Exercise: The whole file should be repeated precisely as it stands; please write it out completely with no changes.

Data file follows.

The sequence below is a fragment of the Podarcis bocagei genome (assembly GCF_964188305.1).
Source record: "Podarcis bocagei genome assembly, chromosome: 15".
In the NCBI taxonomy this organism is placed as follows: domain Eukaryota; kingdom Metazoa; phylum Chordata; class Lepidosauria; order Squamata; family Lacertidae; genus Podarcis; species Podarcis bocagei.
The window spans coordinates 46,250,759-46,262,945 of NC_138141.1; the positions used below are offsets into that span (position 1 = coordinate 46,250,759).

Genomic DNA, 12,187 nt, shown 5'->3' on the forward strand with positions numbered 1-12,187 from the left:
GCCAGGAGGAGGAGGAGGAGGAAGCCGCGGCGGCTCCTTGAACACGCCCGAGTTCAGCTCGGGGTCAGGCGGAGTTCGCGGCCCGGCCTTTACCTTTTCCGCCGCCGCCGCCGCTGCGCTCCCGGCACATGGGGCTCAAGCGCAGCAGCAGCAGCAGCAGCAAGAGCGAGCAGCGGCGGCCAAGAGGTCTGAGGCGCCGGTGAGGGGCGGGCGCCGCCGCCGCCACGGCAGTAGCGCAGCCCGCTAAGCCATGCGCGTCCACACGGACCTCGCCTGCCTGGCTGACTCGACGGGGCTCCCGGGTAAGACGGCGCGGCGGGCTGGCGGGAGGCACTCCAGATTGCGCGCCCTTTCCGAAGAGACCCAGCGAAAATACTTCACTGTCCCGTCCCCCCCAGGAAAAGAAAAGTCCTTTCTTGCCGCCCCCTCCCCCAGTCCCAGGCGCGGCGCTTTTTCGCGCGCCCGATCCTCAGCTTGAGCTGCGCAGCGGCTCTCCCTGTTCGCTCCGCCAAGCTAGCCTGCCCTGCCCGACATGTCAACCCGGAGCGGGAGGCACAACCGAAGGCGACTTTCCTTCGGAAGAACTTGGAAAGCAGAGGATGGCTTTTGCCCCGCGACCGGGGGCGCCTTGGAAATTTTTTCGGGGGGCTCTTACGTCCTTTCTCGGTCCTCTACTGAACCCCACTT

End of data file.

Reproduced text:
The sequence below is a fragment of the Podarcis bocagei genome (assembly GCF_964188305.1).
Source record: "Podarcis bocagei genome assembly, chromosome: 15".
In the NCBI taxonomy this organism is placed as follows: domain Eukaryota; kingdom Metazoa; phylum Chordata; class Lepidosauria; order Squamata; family Lacertidae; genus Podarcis; species Podarcis bocagei.
The window spans coordinates 46,250,759-46,262,945 of NC_138141.1; the positions used below are offsets into that span (position 1 = coordinate 46,250,759).

Genomic DNA, 12,187 nt, shown 5'->3' on the forward strand with positions numbered 1-12,187 from the left:
GCCAGGAGGAGGAGGAGGAGGAAGCCGCGGCGGCTCCTTGAACACGCCCGAGTTCAGCTCGGGGTCAGGCGGAGTTCGCGGCCCGGCCTTTACCTTTTCCGCCGCCGCCGCCGCTGCGCTCCCGGCACATGGGGCTCAAGCGCAGCAGCAGCAGCAGCAGCAAGAGCGAGCAGCGGCGGCCAAGAGGTCTGAGGCGCCGGTGAGGGGCGGGCGCCGCCGCCGCCACGGCAGTAGCGCAGCCCGCTAAGCCATGCGCGTCCACACGGACCTCGCCTGCCTGGCTGACTCGACGGGGCTCCCGGGTAAGACGGCGCGGCGGGCTGGCGGGAGGCACTCCAGATTGCGCGCCCTTTCCGAAGAGACCCAGCGAAAATACTTCACTGTCCCGTCCCCCCCAGGAAAAGAAAAGTCCTTTCTTGCCGCCCCCTCCCCCAGTCCCAGGCGCGGCGCTTTTTCGCGCGCCCGATCCTCAGCTTGAGCTGCGCAGCGGCTCTCCCTGTTCGCTCCGCCAAGCTAGCCTGCCCTGCCCGACATGTCAACCCGGAGCGGGAGGCACAACCGAAGGCGACTTTCCTTCGGAAGAACTTGGAAAGCAGAGGATGGCTTTTGCCCCGCGACCGGGGGCGCCTTGGAAATTTTTTCGGGGGGCTCTTACGTCCTTTCTCGGTCCTCTACTGAACCCCACTT